By default, SSH runs on port 22, and most scripts attack that port by brute force to attempt to gain access to your server. One way to stop script kiddies from brute forcing your SSH server so often is by changing the default port that OpenSSH uses. You must remember this port number and change all your connections that use SSH to the new port number. Continue reading “Change Default SSH Port Number”
I have run into a few times when I needed to turn off or on the Windows Firewall via command line or script. It is actually very simple to do!
To Turn Off:
NetSh Advfirewall set allprofiles state off
To Turn On:
NetSh Advfirewall set allrprofiles state on
To check the status of Windows Firewall:
Netsh Advfirewall show allprofiles
You can replace “allprofiles” with public, domain, or private and you can manipulate just that one profile. I used this in creating a script to test the firewall settings of a remote server. That way if I messed up the config, it would turn itself back off after a minute and I was able to reconnect to it. You can view that script on my other post Testing Windows Firewall Settings Safely From Remote Machine.
A while back I got me a new crisp Windows Server. By default, the Firewall was turned off and of course I wanted to turn it on for security reasons. But what happens if I lose my connection to a server a few hundred miles away? How would I disable the firewall if I can’t connect to it anymore? I decided to write a script!
The function of the script is to enable the firewall for the public internet, wait 2 minutes, then disable it again. Here is my script:
Netsh Advfirewall set public state on
Netsh Advfirewall set public state off
Save those lines as a batch file, then run it as Administrator. Keep in mind to use this at your own risk! It saved me, but never know about you! An explanation of the commands can be found on my other post Turn Windows Firewall Off or On By Command Line Or Script.
I have been with my host for a couple years now. Their service use to be blazing fast but I have noticed over time they have began to slow down. Why am I still here? Because they offer free unlimited SSL certs. Yep – that’s the only reason.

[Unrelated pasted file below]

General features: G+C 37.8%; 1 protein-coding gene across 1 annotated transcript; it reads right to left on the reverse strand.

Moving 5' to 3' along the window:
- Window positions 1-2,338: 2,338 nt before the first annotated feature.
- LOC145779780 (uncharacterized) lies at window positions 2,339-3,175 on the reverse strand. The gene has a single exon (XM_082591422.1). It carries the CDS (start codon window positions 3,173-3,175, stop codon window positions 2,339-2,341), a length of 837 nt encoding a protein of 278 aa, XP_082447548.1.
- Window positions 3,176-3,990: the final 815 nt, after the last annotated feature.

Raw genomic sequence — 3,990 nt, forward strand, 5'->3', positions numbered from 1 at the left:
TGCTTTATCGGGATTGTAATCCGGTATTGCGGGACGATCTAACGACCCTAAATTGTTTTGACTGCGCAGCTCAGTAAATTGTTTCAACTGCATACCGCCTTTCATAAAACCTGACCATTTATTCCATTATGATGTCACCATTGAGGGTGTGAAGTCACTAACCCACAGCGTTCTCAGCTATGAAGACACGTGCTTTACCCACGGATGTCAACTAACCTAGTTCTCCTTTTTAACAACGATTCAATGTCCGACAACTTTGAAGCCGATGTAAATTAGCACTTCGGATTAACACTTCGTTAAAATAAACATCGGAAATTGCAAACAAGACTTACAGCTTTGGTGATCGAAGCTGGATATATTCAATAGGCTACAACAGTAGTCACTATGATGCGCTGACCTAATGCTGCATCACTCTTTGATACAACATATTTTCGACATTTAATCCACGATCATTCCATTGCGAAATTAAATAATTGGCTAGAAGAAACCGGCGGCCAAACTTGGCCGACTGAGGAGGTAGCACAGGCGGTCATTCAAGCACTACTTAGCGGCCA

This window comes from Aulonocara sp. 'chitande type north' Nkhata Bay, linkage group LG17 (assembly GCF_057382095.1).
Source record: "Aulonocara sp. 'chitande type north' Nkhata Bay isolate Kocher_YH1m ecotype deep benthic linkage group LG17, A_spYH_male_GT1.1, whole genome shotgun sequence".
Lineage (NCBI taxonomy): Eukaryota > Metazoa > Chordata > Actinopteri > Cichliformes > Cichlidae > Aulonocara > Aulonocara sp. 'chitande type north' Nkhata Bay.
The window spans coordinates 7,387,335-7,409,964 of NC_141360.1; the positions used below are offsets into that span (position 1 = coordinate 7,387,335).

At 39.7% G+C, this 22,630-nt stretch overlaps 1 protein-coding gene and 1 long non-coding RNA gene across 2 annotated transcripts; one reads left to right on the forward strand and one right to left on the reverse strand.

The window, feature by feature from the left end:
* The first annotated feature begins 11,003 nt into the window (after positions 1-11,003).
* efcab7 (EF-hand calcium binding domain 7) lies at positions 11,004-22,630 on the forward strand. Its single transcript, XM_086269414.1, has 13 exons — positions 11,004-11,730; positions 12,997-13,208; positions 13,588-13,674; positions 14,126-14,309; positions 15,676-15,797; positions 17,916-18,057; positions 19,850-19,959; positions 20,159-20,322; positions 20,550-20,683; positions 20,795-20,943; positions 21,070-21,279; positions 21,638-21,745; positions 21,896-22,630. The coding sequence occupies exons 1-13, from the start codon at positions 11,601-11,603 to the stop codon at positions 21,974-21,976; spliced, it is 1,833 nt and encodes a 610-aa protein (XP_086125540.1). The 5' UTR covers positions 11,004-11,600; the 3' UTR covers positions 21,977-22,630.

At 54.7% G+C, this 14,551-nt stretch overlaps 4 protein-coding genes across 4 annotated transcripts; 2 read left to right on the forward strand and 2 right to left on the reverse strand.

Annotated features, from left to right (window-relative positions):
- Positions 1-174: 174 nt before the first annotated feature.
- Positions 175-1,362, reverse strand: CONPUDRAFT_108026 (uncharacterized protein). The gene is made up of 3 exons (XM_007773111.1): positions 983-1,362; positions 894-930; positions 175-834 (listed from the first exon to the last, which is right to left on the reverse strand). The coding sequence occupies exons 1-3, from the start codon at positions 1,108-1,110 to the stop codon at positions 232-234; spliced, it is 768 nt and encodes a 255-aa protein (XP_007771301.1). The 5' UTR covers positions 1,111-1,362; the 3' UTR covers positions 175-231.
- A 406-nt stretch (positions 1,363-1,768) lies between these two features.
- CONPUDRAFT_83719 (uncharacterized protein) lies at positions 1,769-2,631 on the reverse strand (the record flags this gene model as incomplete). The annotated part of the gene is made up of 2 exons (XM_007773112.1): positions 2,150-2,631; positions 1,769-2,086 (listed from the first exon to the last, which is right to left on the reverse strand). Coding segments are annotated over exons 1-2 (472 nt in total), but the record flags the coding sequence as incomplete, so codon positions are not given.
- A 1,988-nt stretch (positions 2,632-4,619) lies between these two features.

I have come to find that there are many people at work, in the public, and other places constantly sniffing my internet traffic so I secure ALL my sites. However, a new dog is coming to play. – the Internet Security Research Group (ISRG) is starting a free certificate authority known as Let’s Encrypt. With this new CA, they promise to be as secure as the big dogs, but offer automated scripts to secure your site and keep all certs up to date – automatically.
There has got to be a catch right? I mean where do they get their money from? They are getting backed by some of the world’s largest internet foundations such as Mozilla, Cisco, and Automattic, many others, and are accepting individual donations.
I am eagerly waiting – if you here of them opening up sooner let me know in the comment section below!
Kaspersky has done it yet again – made the best IT department dashboard better. If you have ever seen Kaspersky’s live cyber threat map, then you know how great of a tool it is to use to impress people walking by your IT department. Oh the joy of watching an accounting VP come down and try to explain what it is to someone else! 🙂
With the new updated map, the interface looks better, cleaner, has cool smoke effects and has a few new features. One of them being the Demo Mode. With the demo mode, it will show you stats of random countries with boxes that appear like something you would see in a movie and the best part is the fly by.
While you are watching all the different lines jolt through the world, all of a sudden you seen the camera get sucked into one of the pipes that shows the transmission of viruses, and the camera follows it. When you hit the ground, you start flying by the landscape (usually in a valley between two mountains) looking at the pipes from the ground level. See the below images for screenshots of the new and updated cyber threat real-time map or try it for yourself below.
Did I mention the screen saver that they now offer?!?
I have been wanting to setup my own IPSEC VPN for a while now to have a little bit of encryption from my network to the internet. I found a good hosting provider for the VPN because it is so cheap ($5.00 a month) – Digital Ocean, then I realized that they only charge by the hour as long as you destroy the VPS. The VPN took about 30 minutes to setup. After a few times, I realized that I could turn this into a quick script. So now I can setup a VPS with a secure VPN in about two minutes, destroy it when I am done and only get charged a few pennies for having it. Here is how I do it. Please keep in mind that this has no warranty – if it melts down your server, sorry – but it hasn’t melted mine down yet!